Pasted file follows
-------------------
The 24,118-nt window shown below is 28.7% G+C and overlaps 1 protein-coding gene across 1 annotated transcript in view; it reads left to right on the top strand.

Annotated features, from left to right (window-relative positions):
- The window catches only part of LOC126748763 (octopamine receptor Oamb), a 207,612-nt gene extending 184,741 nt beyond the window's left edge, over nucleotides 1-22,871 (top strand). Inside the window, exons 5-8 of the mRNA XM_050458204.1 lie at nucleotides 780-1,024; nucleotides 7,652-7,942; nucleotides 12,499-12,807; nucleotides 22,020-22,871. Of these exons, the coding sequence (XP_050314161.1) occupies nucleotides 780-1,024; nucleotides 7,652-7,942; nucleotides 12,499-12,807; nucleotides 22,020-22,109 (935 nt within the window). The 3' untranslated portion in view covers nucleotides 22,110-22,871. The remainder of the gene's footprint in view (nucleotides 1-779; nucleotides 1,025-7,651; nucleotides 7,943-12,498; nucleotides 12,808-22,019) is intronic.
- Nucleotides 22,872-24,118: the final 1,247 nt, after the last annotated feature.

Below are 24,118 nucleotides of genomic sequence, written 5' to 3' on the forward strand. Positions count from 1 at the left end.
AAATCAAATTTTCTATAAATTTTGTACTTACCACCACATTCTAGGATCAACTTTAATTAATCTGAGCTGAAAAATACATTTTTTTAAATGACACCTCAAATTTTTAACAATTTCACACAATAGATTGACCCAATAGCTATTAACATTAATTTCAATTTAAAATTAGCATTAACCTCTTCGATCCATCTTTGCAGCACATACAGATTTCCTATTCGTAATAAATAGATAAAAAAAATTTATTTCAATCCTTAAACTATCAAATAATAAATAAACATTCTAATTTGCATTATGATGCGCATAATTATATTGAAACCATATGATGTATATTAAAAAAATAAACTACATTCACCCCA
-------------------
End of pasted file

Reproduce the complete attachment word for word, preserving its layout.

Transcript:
The 24,118-nt window shown below is 28.7% G+C and overlaps 1 protein-coding gene across 1 annotated transcript in view; it reads left to right on the top strand.

Annotated features, from left to right (window-relative positions):
- The window catches only part of LOC126748763 (octopamine receptor Oamb), a 207,612-nt gene extending 184,741 nt beyond the window's left edge, over nucleotides 1-22,871 (top strand). Inside the window, exons 5-8 of the mRNA XM_050458204.1 lie at nucleotides 780-1,024; nucleotides 7,652-7,942; nucleotides 12,499-12,807; nucleotides 22,020-22,871. Of these exons, the coding sequence (XP_050314161.1) occupies nucleotides 780-1,024; nucleotides 7,652-7,942; nucleotides 12,499-12,807; nucleotides 22,020-22,109 (935 nt within the window). The 3' untranslated portion in view covers nucleotides 22,110-22,871. The remainder of the gene's footprint in view (nucleotides 1-779; nucleotides 1,025-7,651; nucleotides 7,943-12,498; nucleotides 12,808-22,019) is intronic.
- Nucleotides 22,872-24,118: the final 1,247 nt, after the last annotated feature.

Below are 24,118 nucleotides of genomic sequence, written 5' to 3' on the forward strand. Positions count from 1 at the left end.
AAATCAAATTTTCTATAAATTTTGTACTTACCACCACATTCTAGGATCAACTTTAATTAATCTGAGCTGAAAAATACATTTTTTTAAATGACACCTCAAATTTTTAACAATTTCACACAATAGATTGACCCAATAGCTATTAACATTAATTTCAATTTAAAATTAGCATTAACCTCTTCGATCCATCTTTGCAGCACATACAGATTTCCTATTCGTAATAAATAGATAAAAAAAATTTATTTCAATCCTTAAACTATCAAATAATAAATAAACATTCTAATTTGCATTATGATGCGCATAATTATATTGAAACCATATGATGTATATTAAAAAAATAAACTACATTCACCCCA